Microsoft Settles Up

Vermont and Minnesota reach deals on class action suits.

Microsoft reached settlements with the States of Vermont and Minnesota, ending a long line of consumer class action suits alleging it used its market dominance to jack up prices.

The basis of these and other consumer class action suits against Microsoft is that, because a court found the company engaged in anticompetitive practices, other vendors were forced out of business. Then, as the dominant vendor, Microsoft overcharged for its products.

The Vermont settlement followed the model of other state agreements. Eligible consumers will be issued vouchers good for software and hardware from any vendor. The total amount of vouchers issued will depend on the number of consumers claiming them, with the maximum value of the vouchers set at $9.7 million. Vermont's public schools will get vouchers worth half of the difference between $9.7 million and the actual value of vouchers issued.

Under the terms of the Minnesota settlement, Microsoft will offer up to $174.5 million worth of coupons; if the amount of consumer vouchers doesn't reach that amount, Microsoft will keep 50 percent of the difference between the actual value of coupons proffered and the $174.5 million, and give vouchers totaling the remainder to Minnesota's public schools.

But the State of Minnesota got Microsoft to part with hard cash. In the only consumer class action suit that went to trial, Microsoft will give $2.5 million cash and $2.5 million in general purpose vouchers to the University of Minnesota's Institute of Technology. The Minnesota Legal Aid Society will get an additional $2.5 million in cash.

The case settled in its seventh week of trial.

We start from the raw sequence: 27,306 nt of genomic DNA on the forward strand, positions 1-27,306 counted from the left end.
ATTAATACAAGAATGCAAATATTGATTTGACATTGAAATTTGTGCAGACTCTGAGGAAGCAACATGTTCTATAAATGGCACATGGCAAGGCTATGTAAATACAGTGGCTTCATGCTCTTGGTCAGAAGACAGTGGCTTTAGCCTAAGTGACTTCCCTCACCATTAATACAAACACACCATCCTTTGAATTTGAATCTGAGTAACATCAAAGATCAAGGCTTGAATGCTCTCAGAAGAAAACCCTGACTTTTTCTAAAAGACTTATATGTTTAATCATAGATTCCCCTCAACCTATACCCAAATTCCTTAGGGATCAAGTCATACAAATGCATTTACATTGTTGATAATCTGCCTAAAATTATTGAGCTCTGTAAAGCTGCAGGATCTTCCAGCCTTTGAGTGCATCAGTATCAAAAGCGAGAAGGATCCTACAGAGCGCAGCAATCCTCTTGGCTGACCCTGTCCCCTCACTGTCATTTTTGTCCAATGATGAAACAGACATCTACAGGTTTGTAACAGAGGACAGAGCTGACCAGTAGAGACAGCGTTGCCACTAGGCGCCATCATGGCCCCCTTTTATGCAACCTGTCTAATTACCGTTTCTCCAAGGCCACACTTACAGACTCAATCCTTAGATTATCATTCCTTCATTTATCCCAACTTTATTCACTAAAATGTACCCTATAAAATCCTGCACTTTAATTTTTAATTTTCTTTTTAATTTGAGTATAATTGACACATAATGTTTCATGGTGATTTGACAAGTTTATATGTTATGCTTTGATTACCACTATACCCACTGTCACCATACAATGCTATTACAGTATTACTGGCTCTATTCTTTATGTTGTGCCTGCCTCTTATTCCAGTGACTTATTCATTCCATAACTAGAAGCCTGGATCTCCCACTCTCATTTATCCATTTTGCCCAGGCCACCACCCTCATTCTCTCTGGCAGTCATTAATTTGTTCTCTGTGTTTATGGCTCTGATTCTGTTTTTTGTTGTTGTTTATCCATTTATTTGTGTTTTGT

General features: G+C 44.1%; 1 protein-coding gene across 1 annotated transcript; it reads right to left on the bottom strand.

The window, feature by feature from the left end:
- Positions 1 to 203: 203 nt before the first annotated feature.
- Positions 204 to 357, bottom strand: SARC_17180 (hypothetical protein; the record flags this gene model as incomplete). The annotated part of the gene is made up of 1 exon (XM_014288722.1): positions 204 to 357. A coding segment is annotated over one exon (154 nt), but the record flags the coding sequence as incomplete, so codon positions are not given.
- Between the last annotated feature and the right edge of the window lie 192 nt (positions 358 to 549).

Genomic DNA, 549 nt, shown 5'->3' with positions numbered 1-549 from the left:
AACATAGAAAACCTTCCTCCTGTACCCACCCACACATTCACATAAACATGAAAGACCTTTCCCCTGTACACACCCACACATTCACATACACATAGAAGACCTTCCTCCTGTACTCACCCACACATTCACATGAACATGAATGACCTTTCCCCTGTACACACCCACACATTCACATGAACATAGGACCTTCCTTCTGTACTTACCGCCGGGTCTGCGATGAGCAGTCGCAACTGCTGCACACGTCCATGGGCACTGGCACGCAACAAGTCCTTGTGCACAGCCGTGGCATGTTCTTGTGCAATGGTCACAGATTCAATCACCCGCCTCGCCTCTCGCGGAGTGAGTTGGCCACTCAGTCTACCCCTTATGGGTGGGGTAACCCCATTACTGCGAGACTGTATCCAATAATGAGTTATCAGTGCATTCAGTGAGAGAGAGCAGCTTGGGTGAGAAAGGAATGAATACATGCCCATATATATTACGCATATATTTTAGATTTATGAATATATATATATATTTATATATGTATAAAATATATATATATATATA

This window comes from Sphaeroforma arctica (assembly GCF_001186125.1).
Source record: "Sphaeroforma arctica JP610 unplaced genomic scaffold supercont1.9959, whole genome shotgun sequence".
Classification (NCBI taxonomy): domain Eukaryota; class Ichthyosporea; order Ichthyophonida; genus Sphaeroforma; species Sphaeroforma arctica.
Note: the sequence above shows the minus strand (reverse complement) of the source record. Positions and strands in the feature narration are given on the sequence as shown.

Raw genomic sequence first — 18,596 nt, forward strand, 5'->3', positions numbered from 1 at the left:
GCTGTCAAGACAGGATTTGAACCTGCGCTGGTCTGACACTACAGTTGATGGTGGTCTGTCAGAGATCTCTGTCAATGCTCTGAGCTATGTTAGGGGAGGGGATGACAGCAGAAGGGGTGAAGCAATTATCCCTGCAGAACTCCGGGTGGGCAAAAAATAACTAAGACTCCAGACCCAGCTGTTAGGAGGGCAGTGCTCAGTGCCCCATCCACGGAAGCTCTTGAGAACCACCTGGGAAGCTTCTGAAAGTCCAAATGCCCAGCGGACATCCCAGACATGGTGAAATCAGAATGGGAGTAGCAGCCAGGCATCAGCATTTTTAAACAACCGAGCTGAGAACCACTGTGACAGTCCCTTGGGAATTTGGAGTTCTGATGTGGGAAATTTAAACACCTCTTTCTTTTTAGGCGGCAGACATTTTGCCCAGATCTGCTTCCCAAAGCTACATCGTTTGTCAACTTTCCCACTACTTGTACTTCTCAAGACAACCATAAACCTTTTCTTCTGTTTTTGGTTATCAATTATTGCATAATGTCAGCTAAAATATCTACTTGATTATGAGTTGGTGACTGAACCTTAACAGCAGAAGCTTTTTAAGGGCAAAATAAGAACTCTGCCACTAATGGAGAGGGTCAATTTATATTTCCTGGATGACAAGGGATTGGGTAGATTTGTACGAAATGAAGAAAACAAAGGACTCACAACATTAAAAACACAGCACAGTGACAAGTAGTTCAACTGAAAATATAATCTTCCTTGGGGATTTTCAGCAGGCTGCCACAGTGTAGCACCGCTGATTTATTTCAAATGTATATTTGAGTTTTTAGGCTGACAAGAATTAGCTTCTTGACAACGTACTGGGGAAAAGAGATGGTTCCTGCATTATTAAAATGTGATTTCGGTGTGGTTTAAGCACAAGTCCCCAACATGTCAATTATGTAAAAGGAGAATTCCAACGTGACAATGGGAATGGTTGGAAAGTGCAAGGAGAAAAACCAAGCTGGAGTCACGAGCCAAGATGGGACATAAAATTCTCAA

"This settlement delivers substantial benefits for Minnesotans. The major beneficiaries of this agreement are consumers and Minnesota public schools," lead trial counsel Richard Hagstrom of the law firm Zelle, Hofmann, Voelbel, Mason & Gette said in a statement.

While settling suits with coupons is a growing trend, actual redemption of the coupons tends to be low, said Sonia Arrison, director of technology studies for Pacific Research Institute, a public policy think tank. "It's a battle between Microsoft and its competitors. I don't think consumers are all that aware of what's been going on. If consumers aren't cashing in their coupons, I think that's why."

Microsoft spokesperson Stacy Drake said that settlements with the states of Montana, Florida, Kansas, Tennessee and West Virginia were recently approved by the courts, and the process of sending out coupons would just be getting started. She had no information on how many people had applied to receive them.

The deadline for Californians to apply for the rebate coupons resulting from that state's $1.1 billion class action settlement has been extended until at least September 14, 2004. Townsend and Townsend and Crew, the law firm administering the coupon program, did not return calls, and it hasn't released information about how many have actually sent in their forms. A customer service representative handling consumer inquiries about the program said that the court is expected to approve the settlement within the next 30 days. Microsoft would have 60 days to appeal the settlement; when that deadline passes, the coupons will go out.

It's been a busy few months for Brad Smith, Microsoft's general counsel -- and a winning one. He has overseen settlements of all outstanding state consumer class action suits. On Wednesday, the U.S. Court of Appeals upheld its settlement of the antitrust action brought by the U.S. Department of Justice. And the company won at least a preliminary stay on the European Commission's order to sever Media Player from Windows.

Andy Martin, a law professor and founder of the Committee to Fight Microsoft, said he's girding for round two. "I suspect that Microsoft will try a new anticompetitive move to wipe out Google, by putting a search engine in Longhorn, and that will trigger a new round of antitrust litigation."

Microsoft reportedly is working on a new file system, called WinFS, for Longhorn, the next-generation operating system expected in 2006. WinFS supposedly will let users search across applications and data types. "Once we see beta copies of Longhorn," Martin said, "the antitrust police will probably have to ride to the rescue again."

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